appear to have died of multiple stab injuries.
     (vi)      P.W.13, Inspector of Police, on knowing that the accused had surrendered before the Judicial
               Magistrate, Madurai, he made a requisition for police custody of the accused and the same
               was ordered. On 15.12.2005, all these accused were interrogated by the police and during
               interrogation, A-1 and A-2 volunteered to give confessional statements in the presence of
               P.W.10 V.A.O and another witness. Their admissible part of the confessional statements
               were marked as Ex.P-8 and Ex.P-9 respectively. Pursuant to their confession, M.O.2 knife
               and M.O.3 knife were recovered from the accused under the cover of mahazer Ex.P-10. He
               sent the accused for judicial custody.
    (vii)      All the materials recovered from the place of occurrence and from the dead body of the
               deceased were sent to Forensic       Sciences Department for chemical analysis, which resulted
               in two reports viz., Chemical Analysis Report Ex.P-19 and Serological Report Ex.P-18.
   (viii)      On completion of the investigation, P.W.14, Inspector of Police filed a final report against the
               accused/appellants as per the charge. The case was committed to the Court of Sessions.
               Necessary charge was framed.
         3. In order to substantiate the charges levelled against the accused, the prosecution examined 14
witnesses and relied on 19 exhibits and 6 M.Os. On completion of the evidence on the side of the
prosecution, the accused were questioned under Section 313, Cr.P.C. on the incriminating circumstances
found in the evidence of the prosecution witnesses, which was flatly denied on the part of the accused. No
defence witness was examined. The trial Court after hearing the arguments advanced by either side and on
considering the materials available on record, took the view that the          prosecution has proved its case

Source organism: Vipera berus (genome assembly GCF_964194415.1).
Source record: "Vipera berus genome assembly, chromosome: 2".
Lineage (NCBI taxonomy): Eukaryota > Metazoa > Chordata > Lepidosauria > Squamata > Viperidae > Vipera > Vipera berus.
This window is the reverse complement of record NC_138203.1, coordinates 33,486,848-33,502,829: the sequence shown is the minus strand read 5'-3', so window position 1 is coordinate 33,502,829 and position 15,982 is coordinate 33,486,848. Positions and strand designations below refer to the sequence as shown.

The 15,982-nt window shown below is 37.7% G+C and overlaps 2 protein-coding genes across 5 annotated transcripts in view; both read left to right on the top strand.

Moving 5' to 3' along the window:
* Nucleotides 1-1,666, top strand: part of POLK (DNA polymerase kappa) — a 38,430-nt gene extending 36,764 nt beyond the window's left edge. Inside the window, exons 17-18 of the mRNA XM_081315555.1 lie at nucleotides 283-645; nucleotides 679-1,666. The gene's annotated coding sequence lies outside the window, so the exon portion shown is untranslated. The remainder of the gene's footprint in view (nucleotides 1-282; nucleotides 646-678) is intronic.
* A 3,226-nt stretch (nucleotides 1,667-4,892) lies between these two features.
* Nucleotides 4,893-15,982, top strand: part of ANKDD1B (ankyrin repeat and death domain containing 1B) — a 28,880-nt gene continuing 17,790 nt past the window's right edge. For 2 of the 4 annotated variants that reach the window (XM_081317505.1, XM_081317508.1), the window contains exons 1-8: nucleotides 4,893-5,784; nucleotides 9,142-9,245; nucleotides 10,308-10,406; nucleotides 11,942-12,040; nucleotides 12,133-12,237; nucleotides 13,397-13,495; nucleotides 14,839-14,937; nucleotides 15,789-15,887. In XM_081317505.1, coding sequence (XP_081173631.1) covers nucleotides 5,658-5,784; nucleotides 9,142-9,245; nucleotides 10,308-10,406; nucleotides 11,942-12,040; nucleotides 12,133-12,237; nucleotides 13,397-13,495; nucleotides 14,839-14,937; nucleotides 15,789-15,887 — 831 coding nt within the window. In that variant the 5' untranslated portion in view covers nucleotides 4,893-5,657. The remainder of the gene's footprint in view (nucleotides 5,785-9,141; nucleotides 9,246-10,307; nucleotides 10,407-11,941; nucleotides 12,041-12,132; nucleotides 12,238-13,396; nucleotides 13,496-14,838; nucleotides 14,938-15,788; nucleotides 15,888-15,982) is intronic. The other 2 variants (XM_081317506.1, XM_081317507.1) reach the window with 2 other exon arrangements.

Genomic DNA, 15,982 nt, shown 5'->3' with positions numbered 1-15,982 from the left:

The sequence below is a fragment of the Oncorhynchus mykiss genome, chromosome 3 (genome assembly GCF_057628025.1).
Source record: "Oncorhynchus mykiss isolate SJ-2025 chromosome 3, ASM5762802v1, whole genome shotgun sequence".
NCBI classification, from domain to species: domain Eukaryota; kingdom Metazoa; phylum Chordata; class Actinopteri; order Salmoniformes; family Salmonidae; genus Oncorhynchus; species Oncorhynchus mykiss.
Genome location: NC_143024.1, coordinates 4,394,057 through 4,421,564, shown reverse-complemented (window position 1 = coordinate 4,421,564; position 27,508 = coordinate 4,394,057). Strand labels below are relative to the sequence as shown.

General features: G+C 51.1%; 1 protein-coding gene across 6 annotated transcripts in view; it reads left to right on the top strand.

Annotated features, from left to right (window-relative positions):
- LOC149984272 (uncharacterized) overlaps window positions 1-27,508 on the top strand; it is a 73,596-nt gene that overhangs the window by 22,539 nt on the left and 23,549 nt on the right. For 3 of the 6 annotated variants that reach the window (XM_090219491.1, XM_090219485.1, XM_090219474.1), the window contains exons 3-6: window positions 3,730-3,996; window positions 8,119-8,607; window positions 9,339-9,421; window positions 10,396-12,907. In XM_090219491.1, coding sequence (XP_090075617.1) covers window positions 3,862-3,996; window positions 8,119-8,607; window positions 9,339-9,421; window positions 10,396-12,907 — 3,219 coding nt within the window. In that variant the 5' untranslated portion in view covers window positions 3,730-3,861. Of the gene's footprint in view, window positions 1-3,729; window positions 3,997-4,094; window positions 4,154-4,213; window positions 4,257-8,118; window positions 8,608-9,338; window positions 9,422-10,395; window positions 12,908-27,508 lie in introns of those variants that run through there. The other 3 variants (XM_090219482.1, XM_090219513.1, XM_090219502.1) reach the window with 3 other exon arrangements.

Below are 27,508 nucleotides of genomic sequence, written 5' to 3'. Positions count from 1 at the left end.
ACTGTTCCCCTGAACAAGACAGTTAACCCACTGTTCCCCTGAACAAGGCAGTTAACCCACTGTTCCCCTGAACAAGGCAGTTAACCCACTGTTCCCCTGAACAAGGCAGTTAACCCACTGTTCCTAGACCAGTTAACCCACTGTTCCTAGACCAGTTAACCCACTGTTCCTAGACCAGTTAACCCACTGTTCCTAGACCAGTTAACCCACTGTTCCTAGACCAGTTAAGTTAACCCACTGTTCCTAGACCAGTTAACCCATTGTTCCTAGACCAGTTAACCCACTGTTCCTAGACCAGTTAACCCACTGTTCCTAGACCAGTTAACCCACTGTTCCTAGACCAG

beyond reasonable doubts and found the accused/appellants guilty of the charge and awarded life
imprisonment, which is the subject-matter of challenge before this Court.
         4. Advancing his arguments on behalf of the appellants, the learned senior counsel appearing for the
appellants, would submit as follows:—
       (i)     In the instant case, the occurrence had taken place, according to the prosecution, at about 9.15
               p.m., on 2.12.2005, for which, P.W.1 and P.W.2 were the occurrence witnesses. Out of these
               witnesses, P.W.2 has turned hostile and hence, the prosecution could not have the help of that
               part of evidence. Then, P.W.1 was the only solitary witness. There are so many circumstances
               pointing to the fact that P.W.1 could not have seen the occurrence at all.
      (ii)     According to the prosecution case, immediately, after the         occurrence, the deceased was
               brought to the Government        Hospital, Rajapalayam. He was semi-conscious and he could
               not speak in the hospital. Therefore, it was actually the statement of his father, who brought
               him to the hospital, was recorded and not the statement from the deceased.
     (iii)     Added further the learned senior counsel that according to P.W.1, he saw A-1 and A-3
               attacking the deceased whereas according to the prosecution, A-1 and A-2 attacked the
               deceased.
     (iv)      Further, insofar as the place of occurrence, according to the prosecution, it was just before
               Pandy Vinayagar Temple in the village. But, according to P.W.1, it was in the road at